David Brandenberger is a Professor of History and International Studies at the University of Richmond specializing in Stalin-era propaganda, ideology and nationalism. He’s the author National Bolshevism: Stalinist Mass Culture and the Formation of Modern Russian National Identity, 1931-1956 and Propaganda State in Crisis: Soviet Ideology, Indoctrination and Terror under Stalin, 1928-1941. His most recent book co-authored with Mikhail Zelenov is Stalin’s Master Narrative: A Critical Edition of the History of the Communist Party of the Soviet Union (Bolsheviks), Short Course published by Yale University Press.
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This abridged version of the interview has been edited for clarity. Look out for the full audio version soon.
You’ve just completed editing Stalin’s Master Narrative, a Critical Edition of the History of the Communist Party of the Soviet Union (Bolsheviks): Short Course that includes all of Stalin’s edits and contributions. What is the Short Course?
I ought to initially begin by crediting my co-editor in this project, Mikhail Zelenov, who works at RGASPI, the central party archive in Moscow. The Short Course was a textbook on party history that was designed for mass consumption and indoctrination in the USSR. It’s focused on Party history rather USSR history, but it did both.
Because it was edited by an official Central Committee commission, the Short Course immediately became the centerpiece of the Party canon when it emerged from the printing presses in September 1938. And it stayed at the center of the Party canon straight through until 1956 when Khrushchev denounced it as part of the Stalin cult. Before it was withdrawn from circulation in 1956, the USSR had published upwards of 40 million copies in a variety of languages making it one of the most frequently published titles in the 20th century, short of Harry Potter, and maybe Mao’s Little Red Book.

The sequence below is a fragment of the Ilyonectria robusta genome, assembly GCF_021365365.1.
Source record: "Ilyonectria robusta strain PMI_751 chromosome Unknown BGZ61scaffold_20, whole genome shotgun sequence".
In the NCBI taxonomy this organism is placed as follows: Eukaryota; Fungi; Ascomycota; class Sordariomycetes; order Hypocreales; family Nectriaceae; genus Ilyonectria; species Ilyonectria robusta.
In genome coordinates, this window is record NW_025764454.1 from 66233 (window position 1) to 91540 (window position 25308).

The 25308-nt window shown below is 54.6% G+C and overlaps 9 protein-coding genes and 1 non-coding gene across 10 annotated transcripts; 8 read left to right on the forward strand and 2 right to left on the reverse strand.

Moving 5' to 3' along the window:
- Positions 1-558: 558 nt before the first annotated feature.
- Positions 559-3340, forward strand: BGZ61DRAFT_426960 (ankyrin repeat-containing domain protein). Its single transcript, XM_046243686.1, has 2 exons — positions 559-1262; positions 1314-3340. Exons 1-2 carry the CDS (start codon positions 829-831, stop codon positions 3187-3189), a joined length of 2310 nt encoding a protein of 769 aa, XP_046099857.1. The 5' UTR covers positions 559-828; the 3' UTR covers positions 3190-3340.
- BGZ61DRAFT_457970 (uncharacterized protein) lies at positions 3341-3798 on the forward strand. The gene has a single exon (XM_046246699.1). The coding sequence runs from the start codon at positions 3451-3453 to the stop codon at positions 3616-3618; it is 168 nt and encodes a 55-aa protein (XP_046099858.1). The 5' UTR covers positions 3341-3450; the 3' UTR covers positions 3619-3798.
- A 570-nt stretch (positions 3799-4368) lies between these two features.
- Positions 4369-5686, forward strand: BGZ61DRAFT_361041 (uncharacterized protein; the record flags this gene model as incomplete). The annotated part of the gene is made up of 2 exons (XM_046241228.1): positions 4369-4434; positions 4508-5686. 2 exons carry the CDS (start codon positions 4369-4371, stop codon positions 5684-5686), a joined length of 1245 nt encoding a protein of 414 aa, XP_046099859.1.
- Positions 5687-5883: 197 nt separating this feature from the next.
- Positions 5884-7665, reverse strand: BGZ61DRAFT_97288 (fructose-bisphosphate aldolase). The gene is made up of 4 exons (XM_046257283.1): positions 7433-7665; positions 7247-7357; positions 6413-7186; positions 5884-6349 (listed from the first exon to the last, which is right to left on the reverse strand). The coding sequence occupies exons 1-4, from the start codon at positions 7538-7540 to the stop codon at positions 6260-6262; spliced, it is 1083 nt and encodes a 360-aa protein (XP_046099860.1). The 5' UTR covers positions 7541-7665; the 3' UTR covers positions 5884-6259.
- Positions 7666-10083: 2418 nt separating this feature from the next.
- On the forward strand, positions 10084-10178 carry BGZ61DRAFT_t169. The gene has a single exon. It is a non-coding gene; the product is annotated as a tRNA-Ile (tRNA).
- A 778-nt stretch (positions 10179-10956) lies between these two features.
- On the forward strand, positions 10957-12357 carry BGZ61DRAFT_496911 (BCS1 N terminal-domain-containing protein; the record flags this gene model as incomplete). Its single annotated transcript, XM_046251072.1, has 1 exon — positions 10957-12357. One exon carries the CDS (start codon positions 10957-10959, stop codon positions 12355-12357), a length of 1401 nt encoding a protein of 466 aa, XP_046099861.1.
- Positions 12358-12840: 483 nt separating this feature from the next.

It bears mentioning, though, that the Short Course‘s influence doesn’t end in 1956. It’s got an afterlife of sorts. Insofar as, even after the text was withdrawn, the way it structured Party history and Soviet history, to a certain extent, remained central to the Soviet canon into the Gorbachev period. So, the breadth and depth of the impact of this text is pretty big.
Why was did this the Short Course need to be written?
The origins of the whole project go back probably 10 years before 1938, back to the late 1920s when the Party leadership under Stalin began to express increasing frustration over the lack of a concrete official, single, linear line on Party history. There were lots of official, or semi-official texts, written by leading Bolsheviks, but they contradicted each other. Stalin asked for clarification and then he spurred this forward in a search for a usable past in 1931 when he denounced all the contemporary existing Party history. He called it all overly scholastic and said what was necessary was a more approachable catechism, specifically for the purposes of mass indoctrination and mobilization.